In the Church Age there is “no difference” between Jewish and Gentile believers since we are all baptized into Christ’s body where all such ethnic differences do not exist (1 Cor. 12:13). Gentile believers have been grafted in to partake of “the root and fatness of the olive tree” (Rom. 11:17). But those natural branches are to be grafted in again “into their own olive tree” (v. 24); “so all Israel shall be saved” (v. 26).

Notice the fulfillment of the New Covenant promise when Jacob turns from ungodliness: “For this is my covenant unto them, when I shall take away their sins” (v. 27). This is a clear reference to what will happen to geopolitical Israel after “the fullness of the Gentiles be come in” (Rom. 11:25; cf. Zech. 12:10; 13:1). Israel’s distinctive future is certain, even amid multiple fulfillment of Old Testament prophecies.

The great promises of Messiah were given to Israel (Rom. 9:4), and Christ came through Israel; but Gentile believers have become the joyful beneficiaries of these promises without any loss whatever of the ultimate and final fulfillment of the kingdom promises to Israel during a literal, thousand-year reign of Christ on Earth.

Israel’s failure under the Old Covenant is like our own, and the Lord promises a New Covenant (Ezek. 36:26ff.). The “oldness of the letter” has not served us well (Rom. 7:6). Indeed, “the letter killeth, but the Spirit giveth life” (2 Cor. 3:6). With the internalization of the Law and the energizing of “the Spirit of life in Christ Jesus” (Rom. 8:2), we can know the empowerment and enablement to do His will, made possible “through the blood of the everlasting covenant” (Heb. 13:20). All praise be to God.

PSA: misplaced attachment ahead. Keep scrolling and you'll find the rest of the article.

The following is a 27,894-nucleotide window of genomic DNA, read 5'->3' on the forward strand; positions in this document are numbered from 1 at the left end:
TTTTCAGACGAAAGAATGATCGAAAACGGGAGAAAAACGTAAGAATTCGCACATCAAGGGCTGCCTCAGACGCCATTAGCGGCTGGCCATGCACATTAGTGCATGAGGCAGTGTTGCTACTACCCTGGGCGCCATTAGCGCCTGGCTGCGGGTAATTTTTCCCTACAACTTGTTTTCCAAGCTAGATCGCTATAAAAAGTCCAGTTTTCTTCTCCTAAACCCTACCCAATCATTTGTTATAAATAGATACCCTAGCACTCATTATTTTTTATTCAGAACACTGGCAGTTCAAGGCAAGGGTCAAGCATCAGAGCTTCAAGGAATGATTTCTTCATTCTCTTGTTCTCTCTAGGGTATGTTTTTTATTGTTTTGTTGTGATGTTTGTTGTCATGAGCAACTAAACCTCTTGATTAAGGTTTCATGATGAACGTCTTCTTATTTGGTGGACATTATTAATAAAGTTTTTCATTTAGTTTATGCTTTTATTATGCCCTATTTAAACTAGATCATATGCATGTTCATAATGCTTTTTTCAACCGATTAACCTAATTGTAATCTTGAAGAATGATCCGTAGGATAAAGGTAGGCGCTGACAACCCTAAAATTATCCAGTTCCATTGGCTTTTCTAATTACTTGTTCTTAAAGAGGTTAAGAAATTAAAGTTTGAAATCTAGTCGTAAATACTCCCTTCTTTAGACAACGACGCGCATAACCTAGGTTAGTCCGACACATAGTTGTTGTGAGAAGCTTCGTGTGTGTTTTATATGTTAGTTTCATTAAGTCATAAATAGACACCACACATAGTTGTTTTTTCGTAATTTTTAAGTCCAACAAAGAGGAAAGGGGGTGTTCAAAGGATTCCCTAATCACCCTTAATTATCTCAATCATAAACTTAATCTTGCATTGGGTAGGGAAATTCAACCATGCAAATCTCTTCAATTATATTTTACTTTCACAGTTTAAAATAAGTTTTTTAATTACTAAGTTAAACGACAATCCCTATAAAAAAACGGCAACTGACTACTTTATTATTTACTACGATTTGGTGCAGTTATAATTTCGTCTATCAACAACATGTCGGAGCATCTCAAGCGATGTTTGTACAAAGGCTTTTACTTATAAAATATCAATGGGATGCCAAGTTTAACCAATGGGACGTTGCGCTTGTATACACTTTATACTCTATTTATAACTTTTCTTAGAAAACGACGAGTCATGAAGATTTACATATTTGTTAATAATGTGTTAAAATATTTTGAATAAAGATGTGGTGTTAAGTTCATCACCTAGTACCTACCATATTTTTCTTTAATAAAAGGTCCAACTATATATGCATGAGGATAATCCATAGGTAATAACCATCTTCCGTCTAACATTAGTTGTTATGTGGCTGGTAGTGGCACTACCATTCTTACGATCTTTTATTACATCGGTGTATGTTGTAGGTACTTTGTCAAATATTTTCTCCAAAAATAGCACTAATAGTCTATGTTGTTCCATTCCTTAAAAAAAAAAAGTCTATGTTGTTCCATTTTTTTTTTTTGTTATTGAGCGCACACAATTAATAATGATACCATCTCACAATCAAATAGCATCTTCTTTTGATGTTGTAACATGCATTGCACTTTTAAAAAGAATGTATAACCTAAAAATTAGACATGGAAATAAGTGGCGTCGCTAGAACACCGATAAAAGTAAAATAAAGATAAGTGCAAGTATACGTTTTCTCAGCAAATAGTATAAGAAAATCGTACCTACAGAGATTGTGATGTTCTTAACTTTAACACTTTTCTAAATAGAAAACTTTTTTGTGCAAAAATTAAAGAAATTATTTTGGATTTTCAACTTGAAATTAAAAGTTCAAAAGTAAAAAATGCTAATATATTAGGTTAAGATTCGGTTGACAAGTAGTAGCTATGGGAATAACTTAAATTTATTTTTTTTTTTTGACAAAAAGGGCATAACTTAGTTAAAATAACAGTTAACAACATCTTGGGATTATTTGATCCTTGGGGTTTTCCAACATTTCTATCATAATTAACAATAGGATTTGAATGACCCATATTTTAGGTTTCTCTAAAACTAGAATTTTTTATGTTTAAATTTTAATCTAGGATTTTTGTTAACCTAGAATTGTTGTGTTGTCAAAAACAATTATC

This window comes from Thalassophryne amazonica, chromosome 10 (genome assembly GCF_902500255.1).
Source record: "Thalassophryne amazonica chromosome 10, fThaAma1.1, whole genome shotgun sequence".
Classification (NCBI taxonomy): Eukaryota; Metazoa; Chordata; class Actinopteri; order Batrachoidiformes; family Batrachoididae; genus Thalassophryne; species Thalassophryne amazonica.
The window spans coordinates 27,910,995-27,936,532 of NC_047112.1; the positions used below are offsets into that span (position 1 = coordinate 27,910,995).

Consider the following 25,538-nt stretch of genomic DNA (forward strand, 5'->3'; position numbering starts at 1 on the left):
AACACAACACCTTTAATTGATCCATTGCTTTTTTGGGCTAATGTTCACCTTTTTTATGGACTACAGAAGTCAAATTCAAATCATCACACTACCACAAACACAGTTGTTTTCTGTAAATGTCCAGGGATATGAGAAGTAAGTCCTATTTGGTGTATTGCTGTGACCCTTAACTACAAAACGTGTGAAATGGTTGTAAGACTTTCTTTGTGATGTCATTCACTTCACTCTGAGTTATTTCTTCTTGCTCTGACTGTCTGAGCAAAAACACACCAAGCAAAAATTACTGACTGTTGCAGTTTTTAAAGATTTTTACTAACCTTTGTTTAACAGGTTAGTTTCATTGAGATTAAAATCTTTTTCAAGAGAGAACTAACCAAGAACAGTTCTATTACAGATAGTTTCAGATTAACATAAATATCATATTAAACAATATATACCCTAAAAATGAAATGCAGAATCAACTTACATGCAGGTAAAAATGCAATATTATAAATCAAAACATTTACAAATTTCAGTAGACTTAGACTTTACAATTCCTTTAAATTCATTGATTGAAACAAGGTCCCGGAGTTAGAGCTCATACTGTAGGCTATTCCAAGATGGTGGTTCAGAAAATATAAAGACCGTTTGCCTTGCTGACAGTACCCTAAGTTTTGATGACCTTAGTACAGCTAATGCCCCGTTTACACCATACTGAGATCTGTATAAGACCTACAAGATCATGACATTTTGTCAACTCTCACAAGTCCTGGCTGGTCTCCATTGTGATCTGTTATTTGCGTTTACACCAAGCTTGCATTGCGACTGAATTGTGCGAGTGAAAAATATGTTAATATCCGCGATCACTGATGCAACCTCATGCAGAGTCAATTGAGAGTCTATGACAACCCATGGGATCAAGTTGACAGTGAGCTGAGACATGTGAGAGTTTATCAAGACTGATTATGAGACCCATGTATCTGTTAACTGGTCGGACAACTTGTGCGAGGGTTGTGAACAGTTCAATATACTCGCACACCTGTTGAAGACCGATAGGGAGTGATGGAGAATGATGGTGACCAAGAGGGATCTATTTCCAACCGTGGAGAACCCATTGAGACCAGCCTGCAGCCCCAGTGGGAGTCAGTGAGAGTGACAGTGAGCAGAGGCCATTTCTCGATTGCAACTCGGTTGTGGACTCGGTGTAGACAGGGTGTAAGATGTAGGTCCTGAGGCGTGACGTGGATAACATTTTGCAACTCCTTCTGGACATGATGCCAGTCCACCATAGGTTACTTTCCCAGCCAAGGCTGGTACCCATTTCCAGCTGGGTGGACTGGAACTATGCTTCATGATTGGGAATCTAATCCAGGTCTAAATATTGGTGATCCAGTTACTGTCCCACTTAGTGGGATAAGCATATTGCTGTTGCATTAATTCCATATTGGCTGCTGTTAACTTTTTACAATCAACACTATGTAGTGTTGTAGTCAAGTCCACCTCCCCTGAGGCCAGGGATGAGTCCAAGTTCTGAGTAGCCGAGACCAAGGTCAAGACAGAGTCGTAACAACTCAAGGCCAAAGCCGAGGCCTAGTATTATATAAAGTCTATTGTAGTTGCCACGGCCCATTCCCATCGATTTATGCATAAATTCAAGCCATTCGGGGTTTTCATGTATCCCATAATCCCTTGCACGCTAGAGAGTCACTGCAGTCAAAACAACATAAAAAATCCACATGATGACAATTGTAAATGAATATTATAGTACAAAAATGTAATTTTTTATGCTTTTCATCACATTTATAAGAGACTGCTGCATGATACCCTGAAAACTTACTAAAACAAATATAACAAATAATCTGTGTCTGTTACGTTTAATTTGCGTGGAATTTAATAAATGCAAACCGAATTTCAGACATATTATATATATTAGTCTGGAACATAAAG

1. Ronald M. Henzel, Darby, Dualism, and the Decline of Dispensationalism (Tucson, Ariz.: Fenestra Books, 2003), 127.
  2. Thomas E. McComiskey, The Covenants of Promise (Grand Rapids: Baker, 1985), 172.
  3. Hal Harless, “The Cessation of the Mosaic Covenant,” Biblotheca Sacra 160 (July–September 2003): 349–366.
  4. Wayne G. Strickland, “The Inauguration of the Law of Christ with the Gospel of Christ: A Dispensational View” in The Law, the Gospel, and the Modern Christian, ed. Wayne G. Strickland (Grand Rapids: Zondervan, 1993), 229–279.